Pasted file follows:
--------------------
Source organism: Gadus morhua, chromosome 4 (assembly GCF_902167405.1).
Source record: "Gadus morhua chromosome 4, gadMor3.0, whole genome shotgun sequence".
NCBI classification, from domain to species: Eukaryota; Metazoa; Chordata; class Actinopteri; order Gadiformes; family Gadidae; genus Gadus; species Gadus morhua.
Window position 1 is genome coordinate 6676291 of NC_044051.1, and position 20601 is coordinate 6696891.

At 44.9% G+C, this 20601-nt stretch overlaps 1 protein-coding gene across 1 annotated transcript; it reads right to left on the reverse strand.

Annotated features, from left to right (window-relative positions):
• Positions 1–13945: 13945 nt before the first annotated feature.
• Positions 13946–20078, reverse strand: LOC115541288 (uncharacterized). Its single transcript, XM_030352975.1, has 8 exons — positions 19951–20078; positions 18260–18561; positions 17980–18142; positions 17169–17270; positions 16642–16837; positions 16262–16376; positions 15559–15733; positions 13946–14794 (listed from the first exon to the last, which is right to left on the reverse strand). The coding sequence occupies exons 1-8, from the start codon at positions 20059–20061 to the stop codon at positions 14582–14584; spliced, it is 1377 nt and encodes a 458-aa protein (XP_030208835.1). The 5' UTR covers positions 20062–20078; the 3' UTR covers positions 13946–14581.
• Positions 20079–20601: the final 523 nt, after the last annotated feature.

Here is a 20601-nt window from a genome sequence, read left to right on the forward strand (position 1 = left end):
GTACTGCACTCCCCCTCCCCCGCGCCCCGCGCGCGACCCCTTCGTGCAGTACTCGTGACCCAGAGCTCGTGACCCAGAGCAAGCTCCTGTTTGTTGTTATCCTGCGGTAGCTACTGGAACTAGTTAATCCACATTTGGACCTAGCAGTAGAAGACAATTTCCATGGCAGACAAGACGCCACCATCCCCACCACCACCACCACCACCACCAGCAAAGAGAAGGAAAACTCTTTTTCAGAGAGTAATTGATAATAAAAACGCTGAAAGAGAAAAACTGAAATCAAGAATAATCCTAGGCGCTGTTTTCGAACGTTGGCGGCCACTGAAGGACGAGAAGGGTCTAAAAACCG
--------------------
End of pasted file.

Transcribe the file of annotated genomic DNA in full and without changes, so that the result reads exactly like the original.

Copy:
Source organism: Gadus morhua, chromosome 4 (assembly GCF_902167405.1).
Source record: "Gadus morhua chromosome 4, gadMor3.0, whole genome shotgun sequence".
NCBI classification, from domain to species: Eukaryota; Metazoa; Chordata; class Actinopteri; order Gadiformes; family Gadidae; genus Gadus; species Gadus morhua.
Window position 1 is genome coordinate 6676291 of NC_044051.1, and position 20601 is coordinate 6696891.

At 44.9% G+C, this 20601-nt stretch overlaps 1 protein-coding gene across 1 annotated transcript; it reads right to left on the reverse strand.

Annotated features, from left to right (window-relative positions):
• Positions 1–13945: 13945 nt before the first annotated feature.
• Positions 13946–20078, reverse strand: LOC115541288 (uncharacterized). Its single transcript, XM_030352975.1, has 8 exons — positions 19951–20078; positions 18260–18561; positions 17980–18142; positions 17169–17270; positions 16642–16837; positions 16262–16376; positions 15559–15733; positions 13946–14794 (listed from the first exon to the last, which is right to left on the reverse strand). The coding sequence occupies exons 1-8, from the start codon at positions 20059–20061 to the stop codon at positions 14582–14584; spliced, it is 1377 nt and encodes a 458-aa protein (XP_030208835.1). The 5' UTR covers positions 20062–20078; the 3' UTR covers positions 13946–14581.
• Positions 20079–20601: the final 523 nt, after the last annotated feature.

Here is a 20601-nt window from a genome sequence, read left to right on the forward strand (position 1 = left end):
GTACTGCACTCCCCCTCCCCCGCGCCCCGCGCGCGACCCCTTCGTGCAGTACTCGTGACCCAGAGCTCGTGACCCAGAGCAAGCTCCTGTTTGTTGTTATCCTGCGGTAGCTACTGGAACTAGTTAATCCACATTTGGACCTAGCAGTAGAAGACAATTTCCATGGCAGACAAGACGCCACCATCCCCACCACCACCACCACCACCACCAGCAAAGAGAAGGAAAACTCTTTTTCAGAGAGTAATTGATAATAAAAACGCTGAAAGAGAAAAACTGAAATCAAGAATAATCCTAGGCGCTGTTTTCGAACGTTGGCGGCCACTGAAGGACGAGAAGGGTCTAAAAACCG